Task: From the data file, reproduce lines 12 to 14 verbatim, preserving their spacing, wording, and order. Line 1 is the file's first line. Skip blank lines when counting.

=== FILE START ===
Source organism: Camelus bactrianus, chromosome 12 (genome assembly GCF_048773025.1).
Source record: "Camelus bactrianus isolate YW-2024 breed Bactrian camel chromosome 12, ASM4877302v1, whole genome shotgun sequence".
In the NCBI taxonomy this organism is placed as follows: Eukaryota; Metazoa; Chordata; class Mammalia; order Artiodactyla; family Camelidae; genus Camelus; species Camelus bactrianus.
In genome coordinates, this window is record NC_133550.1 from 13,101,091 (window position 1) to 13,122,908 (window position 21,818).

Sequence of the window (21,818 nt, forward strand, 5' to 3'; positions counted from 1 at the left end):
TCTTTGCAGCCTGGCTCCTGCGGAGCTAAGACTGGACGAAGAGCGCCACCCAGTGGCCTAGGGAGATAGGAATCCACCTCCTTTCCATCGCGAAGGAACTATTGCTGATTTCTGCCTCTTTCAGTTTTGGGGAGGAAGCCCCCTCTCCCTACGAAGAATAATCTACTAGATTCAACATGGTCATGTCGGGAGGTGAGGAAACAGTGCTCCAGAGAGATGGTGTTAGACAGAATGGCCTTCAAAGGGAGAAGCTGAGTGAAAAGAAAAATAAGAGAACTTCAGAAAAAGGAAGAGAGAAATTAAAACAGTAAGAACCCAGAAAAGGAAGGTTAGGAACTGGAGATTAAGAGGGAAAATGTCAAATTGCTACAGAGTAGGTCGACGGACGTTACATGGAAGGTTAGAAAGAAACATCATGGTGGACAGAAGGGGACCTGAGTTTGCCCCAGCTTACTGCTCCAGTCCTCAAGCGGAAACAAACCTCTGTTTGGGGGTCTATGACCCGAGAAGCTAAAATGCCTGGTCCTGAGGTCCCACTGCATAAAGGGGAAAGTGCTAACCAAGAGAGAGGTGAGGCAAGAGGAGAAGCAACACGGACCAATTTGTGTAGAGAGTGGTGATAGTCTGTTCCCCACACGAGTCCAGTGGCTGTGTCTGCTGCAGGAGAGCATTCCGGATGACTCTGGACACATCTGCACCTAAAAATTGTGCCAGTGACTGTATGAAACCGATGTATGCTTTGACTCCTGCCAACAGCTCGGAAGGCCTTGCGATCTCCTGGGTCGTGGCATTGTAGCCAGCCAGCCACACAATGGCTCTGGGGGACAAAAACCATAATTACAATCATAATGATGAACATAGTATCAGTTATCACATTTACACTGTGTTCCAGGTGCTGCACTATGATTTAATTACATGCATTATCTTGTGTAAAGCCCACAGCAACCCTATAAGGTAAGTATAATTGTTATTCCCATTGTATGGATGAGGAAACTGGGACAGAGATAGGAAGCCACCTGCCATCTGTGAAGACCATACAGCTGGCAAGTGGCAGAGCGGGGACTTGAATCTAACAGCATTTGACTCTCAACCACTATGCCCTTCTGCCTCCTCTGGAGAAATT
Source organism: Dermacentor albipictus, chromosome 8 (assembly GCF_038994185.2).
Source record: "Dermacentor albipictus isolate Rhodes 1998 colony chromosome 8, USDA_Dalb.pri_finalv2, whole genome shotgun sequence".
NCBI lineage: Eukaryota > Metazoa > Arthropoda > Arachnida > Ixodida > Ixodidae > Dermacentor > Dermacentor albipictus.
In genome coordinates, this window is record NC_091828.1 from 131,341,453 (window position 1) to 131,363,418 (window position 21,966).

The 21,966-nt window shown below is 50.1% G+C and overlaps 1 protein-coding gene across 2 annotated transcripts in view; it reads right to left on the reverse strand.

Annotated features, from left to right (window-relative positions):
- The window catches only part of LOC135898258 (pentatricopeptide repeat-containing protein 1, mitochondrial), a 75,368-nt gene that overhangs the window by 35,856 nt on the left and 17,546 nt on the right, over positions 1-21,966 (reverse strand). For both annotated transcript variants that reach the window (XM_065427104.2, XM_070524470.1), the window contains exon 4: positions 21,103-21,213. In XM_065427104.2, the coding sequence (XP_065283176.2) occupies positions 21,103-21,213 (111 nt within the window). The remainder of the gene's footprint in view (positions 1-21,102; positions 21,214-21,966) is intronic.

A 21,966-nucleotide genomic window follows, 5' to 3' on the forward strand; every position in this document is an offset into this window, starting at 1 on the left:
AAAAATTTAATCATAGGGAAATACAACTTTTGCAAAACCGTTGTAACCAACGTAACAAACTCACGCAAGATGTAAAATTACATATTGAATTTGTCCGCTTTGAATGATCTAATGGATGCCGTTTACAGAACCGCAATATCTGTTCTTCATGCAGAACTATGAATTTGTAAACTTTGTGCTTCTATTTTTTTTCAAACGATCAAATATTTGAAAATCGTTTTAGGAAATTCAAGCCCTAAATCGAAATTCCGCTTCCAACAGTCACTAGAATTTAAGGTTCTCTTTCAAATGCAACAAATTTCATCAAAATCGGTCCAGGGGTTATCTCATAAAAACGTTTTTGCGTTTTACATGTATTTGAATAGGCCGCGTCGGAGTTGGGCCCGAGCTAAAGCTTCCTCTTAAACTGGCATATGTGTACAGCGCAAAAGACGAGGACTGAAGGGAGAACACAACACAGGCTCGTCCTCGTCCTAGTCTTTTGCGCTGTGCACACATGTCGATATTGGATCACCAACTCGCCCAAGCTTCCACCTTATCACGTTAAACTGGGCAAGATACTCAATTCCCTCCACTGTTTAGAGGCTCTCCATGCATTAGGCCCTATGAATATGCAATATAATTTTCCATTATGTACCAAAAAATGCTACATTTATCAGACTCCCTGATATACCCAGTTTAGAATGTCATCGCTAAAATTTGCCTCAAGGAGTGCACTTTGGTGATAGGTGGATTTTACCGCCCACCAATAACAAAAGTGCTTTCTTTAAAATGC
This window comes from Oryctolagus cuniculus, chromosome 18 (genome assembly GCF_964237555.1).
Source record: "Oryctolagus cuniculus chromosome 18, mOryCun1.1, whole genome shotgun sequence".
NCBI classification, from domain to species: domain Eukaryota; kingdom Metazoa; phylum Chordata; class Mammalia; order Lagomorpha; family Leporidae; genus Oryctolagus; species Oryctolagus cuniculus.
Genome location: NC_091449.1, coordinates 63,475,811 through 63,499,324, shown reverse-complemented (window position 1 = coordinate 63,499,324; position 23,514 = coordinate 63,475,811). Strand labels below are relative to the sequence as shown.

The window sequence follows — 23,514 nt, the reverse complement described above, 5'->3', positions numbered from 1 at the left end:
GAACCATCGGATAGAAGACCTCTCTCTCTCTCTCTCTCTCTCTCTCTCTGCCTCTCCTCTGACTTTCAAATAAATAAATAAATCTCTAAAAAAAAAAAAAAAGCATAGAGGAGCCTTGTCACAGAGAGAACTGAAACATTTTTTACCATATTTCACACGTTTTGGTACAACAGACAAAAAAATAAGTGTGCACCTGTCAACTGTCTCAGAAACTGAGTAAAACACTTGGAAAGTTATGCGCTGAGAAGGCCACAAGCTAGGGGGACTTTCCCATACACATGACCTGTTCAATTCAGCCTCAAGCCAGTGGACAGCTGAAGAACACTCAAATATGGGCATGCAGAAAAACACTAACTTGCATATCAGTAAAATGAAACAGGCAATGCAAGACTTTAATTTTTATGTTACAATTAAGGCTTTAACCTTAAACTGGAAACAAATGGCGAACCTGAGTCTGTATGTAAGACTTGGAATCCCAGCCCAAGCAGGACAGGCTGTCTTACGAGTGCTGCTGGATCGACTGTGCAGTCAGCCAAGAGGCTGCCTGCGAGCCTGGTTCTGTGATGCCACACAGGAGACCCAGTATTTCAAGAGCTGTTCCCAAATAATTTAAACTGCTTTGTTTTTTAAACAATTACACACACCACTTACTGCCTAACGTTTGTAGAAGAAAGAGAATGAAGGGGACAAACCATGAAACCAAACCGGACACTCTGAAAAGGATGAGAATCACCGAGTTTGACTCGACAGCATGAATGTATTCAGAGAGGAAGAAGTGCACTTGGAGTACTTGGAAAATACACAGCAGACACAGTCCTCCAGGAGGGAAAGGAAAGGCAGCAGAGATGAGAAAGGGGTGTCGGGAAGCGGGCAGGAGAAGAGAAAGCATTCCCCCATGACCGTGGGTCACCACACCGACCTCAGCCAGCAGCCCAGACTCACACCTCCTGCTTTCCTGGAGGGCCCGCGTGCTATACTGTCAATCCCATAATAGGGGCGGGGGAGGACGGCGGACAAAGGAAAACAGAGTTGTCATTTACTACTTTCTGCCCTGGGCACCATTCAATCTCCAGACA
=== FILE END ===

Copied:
Annotated features, from left to right (window-relative positions):
- The window catches only part of LOC135898258 (pentatricopeptide repeat-containing protein 1, mitochondrial), a 75,368-nt gene that overhangs the window by 35,856 nt on the left and 17,546 nt on the right, over positions 1-21,966 (reverse strand). For both annotated transcript variants that reach the window (XM_065427104.2, XM_070524470.1), the window contains exon 4: positions 21,103-21,213. In XM_065427104.2, the coding sequence (XP_065283176.2) occupies positions 21,103-21,213 (111 nt within the window). The remainder of the gene's footprint in view (positions 1-21,102; positions 21,214-21,966) is intronic.

A 21,966-nucleotide genomic window follows, 5' to 3' on the forward strand; every position in this document is an offset into this window, starting at 1 on the left: